At Chubb Insurance, there is a strong impetus to implement predictive modeling and analytics throughout the organization, which is driving the constant need to recruit talent, explains Upendra Belhe, Ph.D., chief enterprise business analytics scientist. But hiring talent for predictive modeling and analytics is different from hiring other types of talent, he says.
While the need for talent is great, the competition is intense and the talent is scarce, having the mathematical skills and degrees isn’t quite enough to land a job on Belhe’s team. At Chubb, the need to acquire talent is tempered by Belhe’s insistence on a strict set of secondary traits, including common sense, empathy, maturity and patience.
”People are quickly beginning to understand that taking the data and predicting into the future is only a small part of the game,” Belhe says. “The bigger part of the game is story-telling, and I think more and more stories have been written and are being written with this data.”
In addition to the ability to conduct statistical analysis or build predictive models, Belhe says candidates also need to demonstrate the right level of empathy for the business users who will use the models. Because predictive modeling and analytics are such disruptive technologies, Belhe says, they will put many business assumptions at risk, Belhe explains. That, combined with the insurance industry’s culture, which tends to be more conservative and hierarchical, makes maturity, which includes humility and the ability to listen, an essential ingredient for determining the candidate’s compatibility with the team and the company, he says.
“Have they been in a situation where their audience has been completely business oriented and not at all analytically savvy? Can they make a story line to explain it to our business users? That is where our need stands. And that makes it slightly harder, because that level of maturity is very difficult to judge only from resumes.”
Belhe says the involvement of the business people, the users of the models, is hugely important to him and his team and a determining factor in the success of the models, and the company, which increasingly relies on them for profitable growth.
Many modelers come with deep statistical analysis backgrounds or statistical validation points of view, Belhe says. “I think that is important, but that is not where we begin. We begin with very common sense-ical data analysis and working with the business users and understanding where the pain or the opportunity is. What that means is looking into the descriptive parts of the data, and what that data provides us from a story point of view. That is very important to us,” Belhe says.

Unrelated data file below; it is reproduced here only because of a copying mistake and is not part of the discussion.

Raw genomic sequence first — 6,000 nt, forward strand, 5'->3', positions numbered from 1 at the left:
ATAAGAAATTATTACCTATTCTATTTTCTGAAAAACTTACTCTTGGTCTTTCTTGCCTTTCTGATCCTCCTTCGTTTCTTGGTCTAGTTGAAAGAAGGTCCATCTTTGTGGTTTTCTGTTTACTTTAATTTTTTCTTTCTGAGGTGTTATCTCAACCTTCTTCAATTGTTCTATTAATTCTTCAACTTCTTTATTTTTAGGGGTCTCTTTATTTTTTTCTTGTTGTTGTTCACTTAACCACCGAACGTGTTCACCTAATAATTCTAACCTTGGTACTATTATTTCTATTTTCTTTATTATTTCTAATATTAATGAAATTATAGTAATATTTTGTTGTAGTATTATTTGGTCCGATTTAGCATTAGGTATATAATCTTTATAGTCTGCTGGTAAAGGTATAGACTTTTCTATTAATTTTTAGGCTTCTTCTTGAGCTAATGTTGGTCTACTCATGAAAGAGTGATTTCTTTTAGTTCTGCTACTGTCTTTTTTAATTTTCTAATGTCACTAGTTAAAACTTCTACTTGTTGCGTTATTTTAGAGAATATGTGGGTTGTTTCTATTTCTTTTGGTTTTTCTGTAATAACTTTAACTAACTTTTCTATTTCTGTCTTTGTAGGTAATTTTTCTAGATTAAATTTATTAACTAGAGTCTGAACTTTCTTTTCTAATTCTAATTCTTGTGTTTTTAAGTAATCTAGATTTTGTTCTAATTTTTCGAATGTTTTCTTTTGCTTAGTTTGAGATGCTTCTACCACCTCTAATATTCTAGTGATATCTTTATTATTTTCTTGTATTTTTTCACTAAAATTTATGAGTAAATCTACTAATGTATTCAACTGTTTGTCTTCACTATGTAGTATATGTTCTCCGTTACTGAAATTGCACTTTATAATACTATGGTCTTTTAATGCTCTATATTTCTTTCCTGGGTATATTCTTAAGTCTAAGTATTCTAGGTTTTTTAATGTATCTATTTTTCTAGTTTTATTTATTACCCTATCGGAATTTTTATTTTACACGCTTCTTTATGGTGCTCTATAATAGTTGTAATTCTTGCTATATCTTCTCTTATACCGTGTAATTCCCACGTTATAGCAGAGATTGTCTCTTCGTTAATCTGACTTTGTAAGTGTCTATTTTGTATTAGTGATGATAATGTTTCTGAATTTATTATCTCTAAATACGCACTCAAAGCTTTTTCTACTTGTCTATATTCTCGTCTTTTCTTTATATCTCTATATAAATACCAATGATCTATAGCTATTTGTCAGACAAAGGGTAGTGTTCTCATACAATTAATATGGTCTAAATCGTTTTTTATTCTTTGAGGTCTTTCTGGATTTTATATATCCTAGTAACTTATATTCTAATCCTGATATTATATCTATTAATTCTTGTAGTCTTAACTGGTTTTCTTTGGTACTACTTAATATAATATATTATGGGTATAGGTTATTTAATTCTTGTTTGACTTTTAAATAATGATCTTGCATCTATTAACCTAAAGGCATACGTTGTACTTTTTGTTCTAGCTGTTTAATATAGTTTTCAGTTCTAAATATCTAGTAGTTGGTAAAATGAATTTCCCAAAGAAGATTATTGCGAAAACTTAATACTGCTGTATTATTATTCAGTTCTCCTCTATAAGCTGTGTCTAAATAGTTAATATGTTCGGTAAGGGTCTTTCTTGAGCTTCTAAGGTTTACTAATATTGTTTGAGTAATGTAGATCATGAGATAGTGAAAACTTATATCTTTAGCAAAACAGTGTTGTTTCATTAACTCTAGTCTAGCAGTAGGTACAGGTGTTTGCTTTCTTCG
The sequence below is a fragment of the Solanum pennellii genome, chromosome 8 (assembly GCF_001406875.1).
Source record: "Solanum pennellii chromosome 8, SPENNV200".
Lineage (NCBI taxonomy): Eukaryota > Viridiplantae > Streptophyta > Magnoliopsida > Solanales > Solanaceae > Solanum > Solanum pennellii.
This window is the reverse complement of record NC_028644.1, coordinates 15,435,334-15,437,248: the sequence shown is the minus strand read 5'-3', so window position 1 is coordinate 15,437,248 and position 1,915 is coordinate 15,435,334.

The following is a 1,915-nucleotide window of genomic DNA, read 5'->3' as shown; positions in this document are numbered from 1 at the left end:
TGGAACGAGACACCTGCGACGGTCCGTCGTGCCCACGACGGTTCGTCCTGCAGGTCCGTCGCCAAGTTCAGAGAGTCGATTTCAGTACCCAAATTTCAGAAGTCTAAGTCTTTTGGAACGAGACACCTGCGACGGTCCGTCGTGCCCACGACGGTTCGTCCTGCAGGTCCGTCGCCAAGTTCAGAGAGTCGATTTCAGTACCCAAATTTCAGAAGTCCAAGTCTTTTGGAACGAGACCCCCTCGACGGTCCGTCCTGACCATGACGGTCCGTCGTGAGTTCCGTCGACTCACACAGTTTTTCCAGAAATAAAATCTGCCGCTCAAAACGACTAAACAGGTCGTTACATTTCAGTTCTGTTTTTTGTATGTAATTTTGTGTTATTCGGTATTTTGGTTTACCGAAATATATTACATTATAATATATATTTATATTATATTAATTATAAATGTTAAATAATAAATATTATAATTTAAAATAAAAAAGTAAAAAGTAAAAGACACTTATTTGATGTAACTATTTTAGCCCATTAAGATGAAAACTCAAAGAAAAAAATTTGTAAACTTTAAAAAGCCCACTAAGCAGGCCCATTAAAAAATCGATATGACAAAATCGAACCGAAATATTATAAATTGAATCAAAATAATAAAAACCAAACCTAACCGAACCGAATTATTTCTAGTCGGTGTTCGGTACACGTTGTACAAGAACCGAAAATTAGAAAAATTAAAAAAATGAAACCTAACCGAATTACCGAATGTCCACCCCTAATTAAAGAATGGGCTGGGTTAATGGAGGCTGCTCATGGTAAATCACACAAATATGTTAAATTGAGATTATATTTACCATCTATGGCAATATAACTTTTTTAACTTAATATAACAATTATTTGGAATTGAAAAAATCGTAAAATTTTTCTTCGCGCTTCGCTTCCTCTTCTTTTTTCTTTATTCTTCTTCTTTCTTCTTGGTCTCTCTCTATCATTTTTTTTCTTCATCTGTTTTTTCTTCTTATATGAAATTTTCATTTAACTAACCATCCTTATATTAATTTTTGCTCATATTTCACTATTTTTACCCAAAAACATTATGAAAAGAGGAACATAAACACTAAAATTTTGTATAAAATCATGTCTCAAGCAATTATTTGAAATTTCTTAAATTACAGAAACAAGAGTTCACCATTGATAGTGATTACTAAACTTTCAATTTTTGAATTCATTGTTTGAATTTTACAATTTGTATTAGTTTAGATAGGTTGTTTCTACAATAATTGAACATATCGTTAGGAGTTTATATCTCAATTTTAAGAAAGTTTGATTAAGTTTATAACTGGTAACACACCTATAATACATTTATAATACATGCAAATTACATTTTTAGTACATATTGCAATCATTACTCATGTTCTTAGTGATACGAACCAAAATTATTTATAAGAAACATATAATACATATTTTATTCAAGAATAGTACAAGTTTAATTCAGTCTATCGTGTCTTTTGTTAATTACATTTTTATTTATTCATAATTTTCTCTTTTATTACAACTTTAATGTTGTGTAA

“We want to be very delicate with that process because our business users may have years and years of experience into this. They’re pretty smart into their functions. And if you say you want to address some of the functions you find questionable, rather than you bringing disruption to the table, provide [business users] the power of disruption. Offer, and see where they would want to use that disruption to improve.”
Belhe says he frequently offers hypotheses, based on ideas posed by business uses, which helps diffuse some of the inherent tension in these processes.
“It’s okay if it is disproved, but let’s see what does the data say. When we started unfolding that, some good insights start flowing in,” Belhe says. “We grow with their understanding, and we mature into their understanding as we go along,” Belhe says. “So, we believe that instead of doing analytics for them, we like to do it with them. And that is our model. We want to use disruption, but we want to use disruption the way business would want to process it,” Belhe says.
In addition to maturity, Belhe stresses the importance of patience for modelers. “Somebody who has come from purely analytical thinking, and who thinks that they get it,’ that’s a sign of immaturity to us. We look into the other traits people have: patience; and can they listen, and ask the right questions, and really understand what the process should be. We believe that whatever the outcomes are of analysis, we cannot make them actionable unless we have such a careful approach towards the business.”
As the field of predictive modeling matures, so does the technology and the company’s need for talent, which always is changing, Belhe says, describing the progression from actuarial sciences, generalized linear models, pricing analytics, and now the emergence of big data and unstructured data.
“Smart people understood the difference between hype and reality, and that changed the talent equation very quickly,” Belhe says. “With this infrastructure and external data, how do you create those stories? That is where I think you will find the future winners in the insurance domain. They are the people who understand the difference.”
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